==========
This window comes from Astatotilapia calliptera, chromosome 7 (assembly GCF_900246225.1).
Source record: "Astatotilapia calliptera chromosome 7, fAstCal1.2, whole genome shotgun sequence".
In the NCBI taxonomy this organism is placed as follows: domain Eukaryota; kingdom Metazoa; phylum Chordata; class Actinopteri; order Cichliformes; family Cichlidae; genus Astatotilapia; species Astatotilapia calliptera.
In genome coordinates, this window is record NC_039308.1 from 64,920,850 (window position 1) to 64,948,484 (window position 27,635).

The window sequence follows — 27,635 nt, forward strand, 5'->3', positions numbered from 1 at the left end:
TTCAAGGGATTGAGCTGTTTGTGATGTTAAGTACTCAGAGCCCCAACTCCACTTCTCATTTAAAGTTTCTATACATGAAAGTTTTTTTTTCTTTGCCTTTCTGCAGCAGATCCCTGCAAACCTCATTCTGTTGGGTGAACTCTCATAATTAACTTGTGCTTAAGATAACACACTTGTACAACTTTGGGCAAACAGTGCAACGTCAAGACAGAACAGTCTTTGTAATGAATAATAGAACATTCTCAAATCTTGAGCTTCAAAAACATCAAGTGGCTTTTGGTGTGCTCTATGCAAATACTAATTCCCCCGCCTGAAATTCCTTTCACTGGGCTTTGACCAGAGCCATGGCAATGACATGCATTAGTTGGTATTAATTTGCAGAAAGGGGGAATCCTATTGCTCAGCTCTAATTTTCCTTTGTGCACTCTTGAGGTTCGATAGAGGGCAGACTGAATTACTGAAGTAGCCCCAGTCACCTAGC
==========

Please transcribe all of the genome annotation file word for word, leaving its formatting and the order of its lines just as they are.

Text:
This window comes from Astatotilapia calliptera, chromosome 7 (assembly GCF_900246225.1).
Source record: "Astatotilapia calliptera chromosome 7, fAstCal1.2, whole genome shotgun sequence".
In the NCBI taxonomy this organism is placed as follows: domain Eukaryota; kingdom Metazoa; phylum Chordata; class Actinopteri; order Cichliformes; family Cichlidae; genus Astatotilapia; species Astatotilapia calliptera.
In genome coordinates, this window is record NC_039308.1 from 64,920,850 (window position 1) to 64,948,484 (window position 27,635).

The window sequence follows — 27,635 nt, forward strand, 5'->3', positions numbered from 1 at the left end:
TTCAAGGGATTGAGCTGTTTGTGATGTTAAGTACTCAGAGCCCCAACTCCACTTCTCATTTAAAGTTTCTATACATGAAAGTTTTTTTTTCTTTGCCTTTCTGCAGCAGATCCCTGCAAACCTCATTCTGTTGGGTGAACTCTCATAATTAACTTGTGCTTAAGATAACACACTTGTACAACTTTGGGCAAACAGTGCAACGTCAAGACAGAACAGTCTTTGTAATGAATAATAGAACATTCTCAAATCTTGAGCTTCAAAAACATCAAGTGGCTTTTGGTGTGCTCTATGCAAATACTAATTCCCCCGCCTGAAATTCCTTTCACTGGGCTTTGACCAGAGCCATGGCAATGACATGCATTAGTTGGTATTAATTTGCAGAAAGGGGGAATCCTATTGCTCAGCTCTAATTTTCCTTTGTGCACTCTTGAGGTTCGATAGAGGGCAGACTGAATTACTGAAGTAGCCCCAGTCACCTAGC